In anticipation of the 4th of July weekend, I was compelled to read this very interesting (July 1 draft) manuscript: "Punctuating Happiness", by UPS Foundation Professor Danielle S. Allen of the Institute for Advanced Study at Princeton.
One could argue that slang words like ‘hangry,’ ‘defriend’ and ‘adorkable’ fill crucial meaning gaps in the English language, even if they don't appear in the dictionary. After all, who actually decides which words make it into those pages? Language historian Anne Curzan gives a charming look at the humans behind dictionaries, and the choices they make.
Research finds secrecy over contracts has stopped some institutions realising they are paying too much for journalsTop universities are paying too much for scores of academic journals provided by major publishing companies, an investigation has...
Andrew Steele: Germany's trouncing of Brazil was unprecedented in World Cup history, but the result may not be as surprising as you might think
Pascual Pérez-Paredes's insight:
The model is incredibly simple: it assumes that goals in football follow a"Poisson distribution". The Poisson is a statistical staple because it is broadly applicable in the real world: it calculates the chance of a given number of events (such as goals being scored) happening within a specified length of time (such as a 90-minute football match), given the average rate at which those events have occurred in the past.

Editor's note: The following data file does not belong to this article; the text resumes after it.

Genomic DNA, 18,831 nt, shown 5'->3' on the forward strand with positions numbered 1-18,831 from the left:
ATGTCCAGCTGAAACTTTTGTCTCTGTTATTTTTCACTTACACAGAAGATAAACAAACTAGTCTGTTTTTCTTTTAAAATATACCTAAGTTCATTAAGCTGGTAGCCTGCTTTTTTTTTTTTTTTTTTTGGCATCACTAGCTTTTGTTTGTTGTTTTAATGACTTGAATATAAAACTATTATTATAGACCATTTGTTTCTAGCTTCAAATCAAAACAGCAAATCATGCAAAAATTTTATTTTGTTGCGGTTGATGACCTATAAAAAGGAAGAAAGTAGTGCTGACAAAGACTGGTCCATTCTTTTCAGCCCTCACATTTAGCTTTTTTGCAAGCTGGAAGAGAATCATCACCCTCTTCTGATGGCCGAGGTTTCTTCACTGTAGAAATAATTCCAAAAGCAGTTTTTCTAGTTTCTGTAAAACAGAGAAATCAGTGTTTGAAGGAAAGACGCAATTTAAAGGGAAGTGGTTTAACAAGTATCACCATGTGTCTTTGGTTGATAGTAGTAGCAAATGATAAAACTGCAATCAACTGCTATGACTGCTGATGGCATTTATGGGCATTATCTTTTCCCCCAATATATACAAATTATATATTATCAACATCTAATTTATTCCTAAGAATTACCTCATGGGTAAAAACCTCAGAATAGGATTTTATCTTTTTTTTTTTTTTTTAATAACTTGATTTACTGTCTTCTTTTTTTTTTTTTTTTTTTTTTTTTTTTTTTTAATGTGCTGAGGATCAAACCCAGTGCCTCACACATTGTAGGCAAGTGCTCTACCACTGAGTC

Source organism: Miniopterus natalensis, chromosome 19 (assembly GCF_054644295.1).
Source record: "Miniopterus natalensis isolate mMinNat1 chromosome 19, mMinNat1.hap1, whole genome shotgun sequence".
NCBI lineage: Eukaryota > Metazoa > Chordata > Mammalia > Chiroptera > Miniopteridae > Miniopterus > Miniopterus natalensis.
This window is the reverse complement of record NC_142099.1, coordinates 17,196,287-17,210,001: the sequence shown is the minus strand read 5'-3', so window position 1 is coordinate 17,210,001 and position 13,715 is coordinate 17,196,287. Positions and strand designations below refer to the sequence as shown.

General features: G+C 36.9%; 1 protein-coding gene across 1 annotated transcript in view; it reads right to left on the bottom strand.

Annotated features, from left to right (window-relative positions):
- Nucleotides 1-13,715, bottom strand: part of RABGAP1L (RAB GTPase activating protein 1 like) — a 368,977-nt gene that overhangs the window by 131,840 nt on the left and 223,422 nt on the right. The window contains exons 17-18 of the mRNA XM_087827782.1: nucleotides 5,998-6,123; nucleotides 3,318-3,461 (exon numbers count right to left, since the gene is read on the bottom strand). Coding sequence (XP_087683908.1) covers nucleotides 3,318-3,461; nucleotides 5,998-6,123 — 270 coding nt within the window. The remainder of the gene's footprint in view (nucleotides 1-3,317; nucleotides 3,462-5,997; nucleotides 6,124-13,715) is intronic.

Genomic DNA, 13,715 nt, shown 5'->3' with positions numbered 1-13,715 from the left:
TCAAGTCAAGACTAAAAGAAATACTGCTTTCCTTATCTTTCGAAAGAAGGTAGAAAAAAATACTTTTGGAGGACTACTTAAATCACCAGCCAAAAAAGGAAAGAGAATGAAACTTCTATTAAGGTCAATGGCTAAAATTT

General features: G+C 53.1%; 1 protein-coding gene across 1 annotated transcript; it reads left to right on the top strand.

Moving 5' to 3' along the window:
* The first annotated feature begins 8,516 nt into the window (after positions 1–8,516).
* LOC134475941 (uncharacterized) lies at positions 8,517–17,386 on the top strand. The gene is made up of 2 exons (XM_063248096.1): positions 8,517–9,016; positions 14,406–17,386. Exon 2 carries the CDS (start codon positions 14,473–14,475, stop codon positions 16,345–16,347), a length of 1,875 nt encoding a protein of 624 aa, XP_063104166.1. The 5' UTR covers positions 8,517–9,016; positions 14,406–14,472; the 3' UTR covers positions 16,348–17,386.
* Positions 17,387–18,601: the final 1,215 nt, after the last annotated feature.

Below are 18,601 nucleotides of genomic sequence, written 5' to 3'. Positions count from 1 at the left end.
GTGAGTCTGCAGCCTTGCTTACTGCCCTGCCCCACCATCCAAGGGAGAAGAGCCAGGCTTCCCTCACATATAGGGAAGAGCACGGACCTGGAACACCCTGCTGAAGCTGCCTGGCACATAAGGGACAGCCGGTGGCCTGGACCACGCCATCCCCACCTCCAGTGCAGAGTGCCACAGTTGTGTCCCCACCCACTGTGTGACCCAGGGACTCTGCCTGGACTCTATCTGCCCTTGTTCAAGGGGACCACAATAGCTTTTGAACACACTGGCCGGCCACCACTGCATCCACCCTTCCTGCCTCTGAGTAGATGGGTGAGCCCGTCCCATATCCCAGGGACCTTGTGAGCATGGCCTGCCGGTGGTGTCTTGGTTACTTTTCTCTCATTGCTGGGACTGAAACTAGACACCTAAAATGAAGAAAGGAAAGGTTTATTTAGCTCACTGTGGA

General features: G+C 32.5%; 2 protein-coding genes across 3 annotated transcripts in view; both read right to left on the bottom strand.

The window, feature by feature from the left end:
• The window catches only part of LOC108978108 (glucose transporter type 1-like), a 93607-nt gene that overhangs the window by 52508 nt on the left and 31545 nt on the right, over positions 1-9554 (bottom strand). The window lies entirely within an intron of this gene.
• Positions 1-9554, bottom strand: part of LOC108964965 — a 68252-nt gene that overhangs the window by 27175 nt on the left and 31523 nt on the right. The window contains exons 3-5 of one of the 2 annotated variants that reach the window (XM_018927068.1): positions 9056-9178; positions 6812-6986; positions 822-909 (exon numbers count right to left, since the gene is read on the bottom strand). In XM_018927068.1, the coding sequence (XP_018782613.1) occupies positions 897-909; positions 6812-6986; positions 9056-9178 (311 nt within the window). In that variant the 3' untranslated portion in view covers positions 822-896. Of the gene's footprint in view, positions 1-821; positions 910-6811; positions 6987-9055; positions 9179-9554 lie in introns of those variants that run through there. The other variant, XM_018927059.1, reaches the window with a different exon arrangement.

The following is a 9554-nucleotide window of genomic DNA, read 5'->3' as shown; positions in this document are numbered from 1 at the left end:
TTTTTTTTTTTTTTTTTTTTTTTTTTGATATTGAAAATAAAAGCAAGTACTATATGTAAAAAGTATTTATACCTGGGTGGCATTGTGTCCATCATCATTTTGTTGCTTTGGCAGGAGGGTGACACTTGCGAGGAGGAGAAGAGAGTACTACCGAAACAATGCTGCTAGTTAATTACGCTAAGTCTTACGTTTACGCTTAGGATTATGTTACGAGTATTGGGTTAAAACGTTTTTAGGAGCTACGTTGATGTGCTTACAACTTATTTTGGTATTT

"Editor’s Note: We recently discovered the Bay Area’s Prospect Sierra School’s interesting learning model that prioritizes 6 ideas for learning in the 21st century. There is, of course, no single “best” way to pursue “21st century learning”–nor any learning at all for that matter. But seeing the way other inspired educators pursue the idea can teach each one of us a lot. In this model, we appreciate the inclusion of self-knowledge, as well as moving past the idea of content to true disciplinary knowledge–seeing knowledge in context and application."
Many teachers have added ‘digital literacy’ as number four on the list of literacies their students should have (or be working towards, in most cases). Reading, writing, and math are now followed by digital literacy. Obviously, depending on the grade level you teach, your students will have different abilities in each of the four areas, …
This paper outlines work connected to the successful convergence of digital, pedagogic and physical space. The Sydney Centre for Innovation in Learning (SCIL) has been focusing on the gap that has existed in schools where the physical layout is often stuck in an industrial-era education model, rather than reflecting the possibilities of ICT-enhanced personalised learning. SCIL has been working to create digital spaces so that students can consistently transition from